The GATK Best Practices provide step-by-step recommendations for performing variant discovery analysis in high-throughput sequencing (HTS) data. There are several different Best Practices workflows tailored to particular applications depending on the type of variation of interest and the technology employed. The Best Practices documentation attempts to describe in detail the key principles of the processing and analysis steps required to go from raw reads coming off the sequencing machine, all the way to an appropriately filtered variant callset that can be used in downstream analyses. Wherever we can, we try to provide guidance regarding experimental design, quality control (QC) and pipeline implementation options, but please understand that those are dependent on many factors including sequencing technology and the hardware infrastructure that are at your disposal, so you may need to adapt our recommendations to your specific situation.
Our Best Practices workflows are each tailored to a particular application (type of variation and experimental design), but overall they follow similar patterns, comprising two or three analysis phases depending on the application. (1) Pre-processing starts from raw sequence data, either in FASTQ or uBAM format, and produces analysis-ready BAM files. This involves alignment to a reference genome as well as some data cleanup operations to correct for technical biases and make the data suitable for analysis. (2) Variant Discovery starts from analysis-ready BAM files and produces a callset in VCF format. This involves identifying genomic variation in one or more individuals and applying filtering methods appropriate to the experimental design. (3) Callset Refinement (where applicable) starts and ends with a VCF callset. This involves using meta-data to assess and improve genotyping accuracy, attach additional information and evaluate the overall quality of the callset.
We develop and validate these workflows in collaboration with many investigators within the Broad Institute's network of affiliated institutions. They are deployed at scale in the Broad's production pipelines -- a very large scale indeed. So as a general rule, the command-line arguments and parameters given in the documentation are meant to be broadly applicable (so to speak). However, our testing focuses largely on data from human whole-genome or whole-exome samples sequenced with Illumina technology, so if you are working with different types of data, organisms or experimental designs, you may need to adapt certain branches of the workflow, as well as certain parameter selections and values. In addition, several key steps make use of external resources, including validated databases of known variants. If there are few or no such resources available for your organism, you may need to bootstrap your own or use alternative methods. We have documented useful methods to do this wherever possible, but be aware than some issues are currently still without a good solution.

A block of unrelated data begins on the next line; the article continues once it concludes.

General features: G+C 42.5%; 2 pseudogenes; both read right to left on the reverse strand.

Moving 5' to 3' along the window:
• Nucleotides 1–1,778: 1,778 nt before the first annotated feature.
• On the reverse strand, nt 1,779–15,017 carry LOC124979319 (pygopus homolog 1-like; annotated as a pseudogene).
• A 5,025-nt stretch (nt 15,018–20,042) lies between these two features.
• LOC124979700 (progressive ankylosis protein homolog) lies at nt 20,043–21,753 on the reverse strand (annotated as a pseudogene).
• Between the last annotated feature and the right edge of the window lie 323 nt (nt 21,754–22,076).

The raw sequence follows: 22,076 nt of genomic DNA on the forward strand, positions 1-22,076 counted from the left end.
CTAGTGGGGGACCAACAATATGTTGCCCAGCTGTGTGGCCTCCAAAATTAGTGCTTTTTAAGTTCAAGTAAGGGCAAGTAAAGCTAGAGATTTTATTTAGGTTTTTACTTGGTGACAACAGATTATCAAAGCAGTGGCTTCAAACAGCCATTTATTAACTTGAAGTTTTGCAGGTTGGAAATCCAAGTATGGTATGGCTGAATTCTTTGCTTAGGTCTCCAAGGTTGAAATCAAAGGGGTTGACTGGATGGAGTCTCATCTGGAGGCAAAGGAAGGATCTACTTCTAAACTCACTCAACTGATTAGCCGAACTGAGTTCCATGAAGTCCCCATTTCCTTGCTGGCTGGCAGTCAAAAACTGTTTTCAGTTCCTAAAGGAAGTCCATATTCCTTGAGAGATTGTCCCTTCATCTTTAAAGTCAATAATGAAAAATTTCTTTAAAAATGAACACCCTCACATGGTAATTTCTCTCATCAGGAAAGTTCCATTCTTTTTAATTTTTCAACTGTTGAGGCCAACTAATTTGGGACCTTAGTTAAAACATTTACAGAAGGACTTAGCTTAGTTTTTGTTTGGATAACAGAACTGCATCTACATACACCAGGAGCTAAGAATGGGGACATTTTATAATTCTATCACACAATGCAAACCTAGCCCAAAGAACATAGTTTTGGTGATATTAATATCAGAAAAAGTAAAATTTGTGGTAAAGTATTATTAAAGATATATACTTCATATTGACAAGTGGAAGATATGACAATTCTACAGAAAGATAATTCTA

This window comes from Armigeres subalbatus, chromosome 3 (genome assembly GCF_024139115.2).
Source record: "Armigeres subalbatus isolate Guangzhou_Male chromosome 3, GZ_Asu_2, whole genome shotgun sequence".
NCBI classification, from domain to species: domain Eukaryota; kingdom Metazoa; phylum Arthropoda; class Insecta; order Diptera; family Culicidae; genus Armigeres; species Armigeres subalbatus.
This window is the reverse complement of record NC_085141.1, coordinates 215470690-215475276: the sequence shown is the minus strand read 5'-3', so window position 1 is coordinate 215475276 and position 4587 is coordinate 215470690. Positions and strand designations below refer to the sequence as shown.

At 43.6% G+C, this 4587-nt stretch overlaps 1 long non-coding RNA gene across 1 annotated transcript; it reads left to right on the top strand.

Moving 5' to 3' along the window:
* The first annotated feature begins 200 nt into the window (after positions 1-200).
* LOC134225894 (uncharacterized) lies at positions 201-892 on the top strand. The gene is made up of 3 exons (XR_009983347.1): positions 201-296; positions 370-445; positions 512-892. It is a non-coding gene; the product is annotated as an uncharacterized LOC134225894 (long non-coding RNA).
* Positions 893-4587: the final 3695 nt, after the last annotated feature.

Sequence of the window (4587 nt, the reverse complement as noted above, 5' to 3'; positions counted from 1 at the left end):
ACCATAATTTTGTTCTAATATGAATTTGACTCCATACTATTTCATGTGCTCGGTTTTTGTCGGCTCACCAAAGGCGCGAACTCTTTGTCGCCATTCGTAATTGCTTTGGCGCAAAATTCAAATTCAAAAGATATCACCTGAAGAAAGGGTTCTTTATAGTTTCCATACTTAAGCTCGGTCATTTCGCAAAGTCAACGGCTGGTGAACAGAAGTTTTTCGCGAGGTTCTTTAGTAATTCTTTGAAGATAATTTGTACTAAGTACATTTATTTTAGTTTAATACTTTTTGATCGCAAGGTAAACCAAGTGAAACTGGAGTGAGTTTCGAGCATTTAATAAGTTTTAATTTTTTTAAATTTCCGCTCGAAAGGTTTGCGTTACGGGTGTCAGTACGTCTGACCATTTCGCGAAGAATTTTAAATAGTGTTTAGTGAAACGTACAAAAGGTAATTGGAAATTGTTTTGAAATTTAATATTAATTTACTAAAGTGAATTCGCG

Not that they're bad -- but they're not use cases that we cover. The canonical Best Practices workflows (as run in production at the Broad) are designed specifically for human genome research and are optimized for the instrumentation (overwhelmingly Illumina) and needs of the Broad Institute sequencing facility. They can be adapted for analysis of non-human organisms of all kinds, including non-diploids, and of different data types, with varying degrees of effort depending on how divergent the use case and data type are. However, any workflow that has been significantly adapted or customized, whether for performance reasons or to fit a use case that we do not explicitly cover, should not be called "GATK Best Practices". The correct way to refer to such workflows is "based on" or "adapted from" GATK Best Practices. When in doubt about whether a particular customization constitutes a significant divergence, feel free to ask us in the forum.
If someone hands you a script and tells you "this runs the GATK Best Practices", start by asking what version of GATK it uses, when it was written, and what are the key steps that it includes. Both our software and our usage recommendations evolve in step with the rapid pace of technological and methodological innovation in the field of genomics, so what was Best Practice last year (let alone in 2010) may no longer be applicable. And if all the steps seem to be in accordance with our docs (same tools in the same order), you should still check every single argument in the commands. If anything is unfamiliar to you, figure out what it does. If you can't find it in the docs, ask us in the forum. It's one or two hours of your life that can save you days of troubleshooting, so please protect yourself by being thorough.